Because what we have at the end of the story is Nancy helping a little girl and a man in a wheel chair fly a kite, and here she finds some strength and triumph and joy of her own. We have no idea whether she will accompany Tom as he attempts to find a new approach to life that isn't so complicated by his partner's death (which we don't find out about until at least halfway through the story, even though this is clearly where the story actually begins if you are simply looking at the chronology). We're left, instead, with a powerful and visceral image of Nancy's strength and resilience and joy: "The spacious blue bay spread away from her down the hill, and off of it arose a freshened breeze. It was far from clear that she could hold the kite. It could take her up, pull her away, far and out of sight.... And then, she thought, coming to the two of them, smiling out of flattery, that she would take the kite -- the rod, the string -- yes, of course, and fly it, take the chance, be strong, unassailable, do everything she could to hold on" (214). What we have is a passionately reflective character making a choice that could go anywhere; her strength could take her back to Tom to help see him through his crisis, or it could take her into her own life as a public defender in a way she couldn't, at this moment, imagine.
Earlier in the day, I'd been reading Mark Kingwell's Concrete Reveries for work on my poems, and he'd pointed out that in literature there are two kinds of lines: the converging paths of Oedipus that give the sense that no matter what the character does, he or she will end up where the fates have decided, and the diverging paths of Frost's "The Road Not Taken" that provide choices. While Kingwell was applying this to the narratives each of us makes in the city as we move through it, I'd like to apply it to stories. What happens to the story where characters have choices? What happens when they don't? This chapter of Tom's and Nancy's story is certainly begun by a random event, but these two characters are trying to figure out what choices to make in response to that event, choices that will make their lives better or at least return them to some equilibrium.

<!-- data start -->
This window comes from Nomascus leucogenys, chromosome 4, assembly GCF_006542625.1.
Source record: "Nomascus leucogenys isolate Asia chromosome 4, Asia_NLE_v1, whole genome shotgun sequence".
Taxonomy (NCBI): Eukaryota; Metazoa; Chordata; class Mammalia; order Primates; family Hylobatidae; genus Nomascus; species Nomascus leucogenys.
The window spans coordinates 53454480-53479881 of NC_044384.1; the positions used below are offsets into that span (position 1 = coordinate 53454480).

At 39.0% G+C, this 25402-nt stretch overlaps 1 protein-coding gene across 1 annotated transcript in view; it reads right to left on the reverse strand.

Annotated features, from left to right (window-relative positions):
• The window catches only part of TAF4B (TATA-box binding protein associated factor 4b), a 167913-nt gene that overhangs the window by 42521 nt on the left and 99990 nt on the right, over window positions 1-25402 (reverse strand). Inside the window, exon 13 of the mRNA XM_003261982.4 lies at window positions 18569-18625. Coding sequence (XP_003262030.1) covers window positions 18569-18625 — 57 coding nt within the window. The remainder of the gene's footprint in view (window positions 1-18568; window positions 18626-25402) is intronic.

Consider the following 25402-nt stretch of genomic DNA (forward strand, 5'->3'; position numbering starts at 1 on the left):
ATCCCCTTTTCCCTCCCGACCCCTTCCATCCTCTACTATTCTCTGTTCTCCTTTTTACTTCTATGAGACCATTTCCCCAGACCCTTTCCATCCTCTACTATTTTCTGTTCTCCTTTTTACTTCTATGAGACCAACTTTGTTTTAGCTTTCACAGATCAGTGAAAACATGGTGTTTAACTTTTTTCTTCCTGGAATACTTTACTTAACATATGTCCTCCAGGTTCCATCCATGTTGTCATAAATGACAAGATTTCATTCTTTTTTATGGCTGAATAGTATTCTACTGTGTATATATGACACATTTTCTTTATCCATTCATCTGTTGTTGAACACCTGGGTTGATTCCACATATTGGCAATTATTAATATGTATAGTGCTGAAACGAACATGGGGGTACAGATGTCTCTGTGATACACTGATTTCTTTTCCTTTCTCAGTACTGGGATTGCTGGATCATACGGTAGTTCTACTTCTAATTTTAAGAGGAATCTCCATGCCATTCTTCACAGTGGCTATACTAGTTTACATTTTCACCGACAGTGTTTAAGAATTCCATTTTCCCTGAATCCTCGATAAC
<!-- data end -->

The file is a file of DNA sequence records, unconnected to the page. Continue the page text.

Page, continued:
I'd been thinking about things like mistakes and choices because I have also been reading Charles Baxter's remarkable set of essays, Burning Down the House. In "Dysfunctional Narratives, or: 'Mistakes Were Made,'" Baxter talks about the kind of dysfunctional narrative in which characters are simply passive victims. He suggests, cannily, that when writers free our characters to make mistakes "we release them from the grip of our own authorial narcissism" into "what Aristotle thought was the core of stories, flaws of character that produce intelligent misjudgments for which the someone must take responsibility" (15, 14). He sees these misjudgments coming at moments of high tension when decisions must be made quickly. It's not comfortable for the characters or the writer, but "for some reason, such moments of unwitting action in life and in fiction feel enormously charged with energy and meaning." Readers love this: "They love to see characters getting themselves into interesting trouble and defining themselves" 14).